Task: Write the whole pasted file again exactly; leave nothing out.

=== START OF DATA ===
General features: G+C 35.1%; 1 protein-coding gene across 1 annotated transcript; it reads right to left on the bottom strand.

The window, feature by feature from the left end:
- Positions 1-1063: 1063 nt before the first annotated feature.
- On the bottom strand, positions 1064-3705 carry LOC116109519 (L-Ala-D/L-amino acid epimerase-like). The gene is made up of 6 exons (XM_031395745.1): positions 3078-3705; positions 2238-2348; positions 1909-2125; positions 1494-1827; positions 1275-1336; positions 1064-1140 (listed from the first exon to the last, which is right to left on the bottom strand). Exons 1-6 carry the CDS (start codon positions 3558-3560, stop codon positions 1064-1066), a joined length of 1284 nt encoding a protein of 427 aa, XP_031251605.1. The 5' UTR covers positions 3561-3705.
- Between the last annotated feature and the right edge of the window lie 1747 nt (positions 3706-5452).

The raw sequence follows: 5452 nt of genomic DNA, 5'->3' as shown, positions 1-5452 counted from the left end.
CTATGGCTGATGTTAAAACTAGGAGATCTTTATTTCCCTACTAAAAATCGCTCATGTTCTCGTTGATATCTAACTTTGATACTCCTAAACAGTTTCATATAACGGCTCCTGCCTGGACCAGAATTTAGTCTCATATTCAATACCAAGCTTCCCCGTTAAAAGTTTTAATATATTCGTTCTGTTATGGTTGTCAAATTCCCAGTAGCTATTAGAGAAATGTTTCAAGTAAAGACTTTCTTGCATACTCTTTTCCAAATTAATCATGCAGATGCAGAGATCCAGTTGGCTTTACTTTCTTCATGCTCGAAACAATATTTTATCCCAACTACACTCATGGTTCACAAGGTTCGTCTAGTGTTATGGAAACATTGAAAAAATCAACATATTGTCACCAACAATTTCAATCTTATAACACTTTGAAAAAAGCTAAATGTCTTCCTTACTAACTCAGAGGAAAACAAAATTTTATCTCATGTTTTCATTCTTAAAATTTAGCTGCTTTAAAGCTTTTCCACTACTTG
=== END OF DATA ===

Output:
General features: G+C 35.1%; 1 protein-coding gene across 1 annotated transcript; it reads right to left on the bottom strand.

The window, feature by feature from the left end:
- Positions 1-1063: 1063 nt before the first annotated feature.
- On the bottom strand, positions 1064-3705 carry LOC116109519 (L-Ala-D/L-amino acid epimerase-like). The gene is made up of 6 exons (XM_031395745.1): positions 3078-3705; positions 2238-2348; positions 1909-2125; positions 1494-1827; positions 1275-1336; positions 1064-1140 (listed from the first exon to the last, which is right to left on the bottom strand). Exons 1-6 carry the CDS (start codon positions 3558-3560, stop codon positions 1064-1066), a joined length of 1284 nt encoding a protein of 427 aa, XP_031251605.1. The 5' UTR covers positions 3561-3705.
- Between the last annotated feature and the right edge of the window lie 1747 nt (positions 3706-5452).

The raw sequence follows: 5452 nt of genomic DNA, 5'->3' as shown, positions 1-5452 counted from the left end.
CTATGGCTGATGTTAAAACTAGGAGATCTTTATTTCCCTACTAAAAATCGCTCATGTTCTCGTTGATATCTAACTTTGATACTCCTAAACAGTTTCATATAACGGCTCCTGCCTGGACCAGAATTTAGTCTCATATTCAATACCAAGCTTCCCCGTTAAAAGTTTTAATATATTCGTTCTGTTATGGTTGTCAAATTCCCAGTAGCTATTAGAGAAATGTTTCAAGTAAAGACTTTCTTGCATACTCTTTTCCAAATTAATCATGCAGATGCAGAGATCCAGTTGGCTTTACTTTCTTCATGCTCGAAACAATATTTTATCCCAACTACACTCATGGTTCACAAGGTTCGTCTAGTGTTATGGAAACATTGAAAAAATCAACATATTGTCACCAACAATTTCAATCTTATAACACTTTGAAAAAAGCTAAATGTCTTCCTTACTAACTCAGAGGAAAACAAAATTTTATCTCATGTTTTCATTCTTAAAATTTAGCTGCTTTAAAGCTTTTCCACTACTTG